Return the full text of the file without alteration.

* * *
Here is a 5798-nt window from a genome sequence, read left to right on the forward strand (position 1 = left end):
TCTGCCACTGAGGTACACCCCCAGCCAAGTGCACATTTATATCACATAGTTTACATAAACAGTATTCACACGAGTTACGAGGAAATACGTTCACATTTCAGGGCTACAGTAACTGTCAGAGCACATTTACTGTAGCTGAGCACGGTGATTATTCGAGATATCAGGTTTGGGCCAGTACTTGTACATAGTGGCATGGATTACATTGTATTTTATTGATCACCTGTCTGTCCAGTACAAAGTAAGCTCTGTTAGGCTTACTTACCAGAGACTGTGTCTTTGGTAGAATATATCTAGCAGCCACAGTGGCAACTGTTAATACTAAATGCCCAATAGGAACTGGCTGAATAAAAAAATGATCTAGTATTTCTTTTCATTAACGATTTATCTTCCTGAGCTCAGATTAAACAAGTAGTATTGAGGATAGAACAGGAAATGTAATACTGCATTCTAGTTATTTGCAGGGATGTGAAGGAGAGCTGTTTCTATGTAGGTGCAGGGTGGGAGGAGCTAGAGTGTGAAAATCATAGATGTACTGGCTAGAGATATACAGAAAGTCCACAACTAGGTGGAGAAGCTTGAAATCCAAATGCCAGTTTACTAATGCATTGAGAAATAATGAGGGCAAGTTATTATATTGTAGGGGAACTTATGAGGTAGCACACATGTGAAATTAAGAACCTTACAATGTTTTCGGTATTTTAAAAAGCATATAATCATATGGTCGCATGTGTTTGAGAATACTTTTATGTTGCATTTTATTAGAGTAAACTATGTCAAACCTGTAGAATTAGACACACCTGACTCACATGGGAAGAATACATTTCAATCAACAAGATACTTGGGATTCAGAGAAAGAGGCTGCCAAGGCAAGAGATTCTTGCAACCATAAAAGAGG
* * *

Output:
Here is a 5798-nt window from a genome sequence, read left to right on the forward strand (position 1 = left end):
TCTGCCACTGAGGTACACCCCCAGCCAAGTGCACATTTATATCACATAGTTTACATAAACAGTATTCACACGAGTTACGAGGAAATACGTTCACATTTCAGGGCTACAGTAACTGTCAGAGCACATTTACTGTAGCTGAGCACGGTGATTATTCGAGATATCAGGTTTGGGCCAGTACTTGTACATAGTGGCATGGATTACATTGTATTTTATTGATCACCTGTCTGTCCAGTACAAAGTAAGCTCTGTTAGGCTTACTTACCAGAGACTGTGTCTTTGGTAGAATATATCTAGCAGCCACAGTGGCAACTGTTAATACTAAATGCCCAATAGGAACTGGCTGAATAAAAAAATGATCTAGTATTTCTTTTCATTAACGATTTATCTTCCTGAGCTCAGATTAAACAAGTAGTATTGAGGATAGAACAGGAAATGTAATACTGCATTCTAGTTATTTGCAGGGATGTGAAGGAGAGCTGTTTCTATGTAGGTGCAGGGTGGGAGGAGCTAGAGTGTGAAAATCATAGATGTACTGGCTAGAGATATACAGAAAGTCCACAACTAGGTGGAGAAGCTTGAAATCCAAATGCCAGTTTACTAATGCATTGAGAAATAATGAGGGCAAGTTATTATATTGTAGGGGAACTTATGAGGTAGCACACATGTGAAATTAAGAACCTTACAATGTTTTCGGTATTTTAAAAAGCATATAATCATATGGTCGCATGTGTTTGAGAATACTTTTATGTTGCATTTTATTAGAGTAAACTATGTCAAACCTGTAGAATTAGACACACCTGACTCACATGGGAAGAATACATTTCAATCAACAAGATACTTGGGATTCAGAGAAAGAGGCTGCCAAGGCAAGAGATTCTTGCAACCATAAAAGAGG